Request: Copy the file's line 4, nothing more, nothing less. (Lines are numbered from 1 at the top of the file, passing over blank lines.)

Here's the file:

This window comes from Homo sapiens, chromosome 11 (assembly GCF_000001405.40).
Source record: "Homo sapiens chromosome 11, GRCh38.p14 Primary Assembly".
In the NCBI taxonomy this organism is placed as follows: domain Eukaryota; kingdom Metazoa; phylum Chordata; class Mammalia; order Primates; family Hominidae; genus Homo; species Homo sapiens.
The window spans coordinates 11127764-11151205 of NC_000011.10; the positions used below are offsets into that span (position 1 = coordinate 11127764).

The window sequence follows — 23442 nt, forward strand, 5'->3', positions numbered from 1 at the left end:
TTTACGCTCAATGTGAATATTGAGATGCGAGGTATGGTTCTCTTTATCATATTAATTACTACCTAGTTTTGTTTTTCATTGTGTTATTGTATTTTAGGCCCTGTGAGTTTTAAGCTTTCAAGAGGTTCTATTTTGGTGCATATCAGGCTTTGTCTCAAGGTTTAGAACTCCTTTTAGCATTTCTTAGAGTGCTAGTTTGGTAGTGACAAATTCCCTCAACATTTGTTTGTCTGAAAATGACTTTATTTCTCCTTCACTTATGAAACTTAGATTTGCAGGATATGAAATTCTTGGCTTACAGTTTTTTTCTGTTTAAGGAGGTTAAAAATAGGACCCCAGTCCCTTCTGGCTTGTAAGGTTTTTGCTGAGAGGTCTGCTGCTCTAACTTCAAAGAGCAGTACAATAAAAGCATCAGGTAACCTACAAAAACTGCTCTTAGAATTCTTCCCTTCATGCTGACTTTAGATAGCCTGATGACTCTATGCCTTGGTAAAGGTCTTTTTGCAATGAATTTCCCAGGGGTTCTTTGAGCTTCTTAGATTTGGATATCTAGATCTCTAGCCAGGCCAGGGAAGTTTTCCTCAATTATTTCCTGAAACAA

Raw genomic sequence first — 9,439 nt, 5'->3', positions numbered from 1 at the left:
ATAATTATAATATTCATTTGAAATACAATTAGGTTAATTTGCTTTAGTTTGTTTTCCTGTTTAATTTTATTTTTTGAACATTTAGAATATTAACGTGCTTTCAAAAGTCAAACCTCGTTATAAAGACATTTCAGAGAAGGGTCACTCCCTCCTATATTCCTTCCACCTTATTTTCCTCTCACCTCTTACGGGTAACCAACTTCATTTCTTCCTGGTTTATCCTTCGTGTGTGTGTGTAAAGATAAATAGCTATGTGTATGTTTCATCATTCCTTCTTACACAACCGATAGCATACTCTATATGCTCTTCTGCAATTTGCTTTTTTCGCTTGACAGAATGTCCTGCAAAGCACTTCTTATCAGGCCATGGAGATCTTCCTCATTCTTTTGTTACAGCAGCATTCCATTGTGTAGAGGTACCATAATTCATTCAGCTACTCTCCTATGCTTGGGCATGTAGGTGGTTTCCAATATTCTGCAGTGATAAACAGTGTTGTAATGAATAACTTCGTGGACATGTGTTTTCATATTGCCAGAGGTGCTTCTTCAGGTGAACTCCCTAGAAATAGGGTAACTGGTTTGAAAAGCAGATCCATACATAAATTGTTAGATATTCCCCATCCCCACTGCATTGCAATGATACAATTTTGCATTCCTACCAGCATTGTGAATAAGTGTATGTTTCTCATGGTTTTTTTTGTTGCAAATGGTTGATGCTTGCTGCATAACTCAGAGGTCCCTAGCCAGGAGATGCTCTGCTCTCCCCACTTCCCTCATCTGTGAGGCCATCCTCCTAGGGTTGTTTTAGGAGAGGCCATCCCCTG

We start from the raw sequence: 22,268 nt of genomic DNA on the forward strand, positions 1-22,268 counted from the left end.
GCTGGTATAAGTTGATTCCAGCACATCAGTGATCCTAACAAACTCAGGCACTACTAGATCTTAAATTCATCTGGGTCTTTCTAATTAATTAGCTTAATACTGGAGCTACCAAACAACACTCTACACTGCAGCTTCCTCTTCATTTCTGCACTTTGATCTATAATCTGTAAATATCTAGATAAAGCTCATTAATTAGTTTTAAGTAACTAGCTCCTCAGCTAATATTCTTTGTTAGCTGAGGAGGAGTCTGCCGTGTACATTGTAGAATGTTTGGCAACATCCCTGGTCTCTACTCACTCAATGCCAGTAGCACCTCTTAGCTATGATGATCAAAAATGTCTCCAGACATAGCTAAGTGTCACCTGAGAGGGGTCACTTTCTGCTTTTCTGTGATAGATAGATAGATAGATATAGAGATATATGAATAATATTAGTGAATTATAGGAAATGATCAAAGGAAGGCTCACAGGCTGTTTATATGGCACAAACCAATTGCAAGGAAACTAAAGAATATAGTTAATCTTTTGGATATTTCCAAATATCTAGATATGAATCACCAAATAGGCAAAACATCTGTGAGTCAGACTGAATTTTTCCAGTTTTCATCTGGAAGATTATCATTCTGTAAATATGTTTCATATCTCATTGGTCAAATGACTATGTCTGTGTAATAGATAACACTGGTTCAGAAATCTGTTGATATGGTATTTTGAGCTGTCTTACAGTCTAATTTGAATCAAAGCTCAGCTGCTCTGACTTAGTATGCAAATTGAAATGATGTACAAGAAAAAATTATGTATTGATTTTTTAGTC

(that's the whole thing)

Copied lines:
The window spans coordinates 11127764-11151205 of NC_000011.10; the positions used below are offsets into that span (position 1 = coordinate 11127764).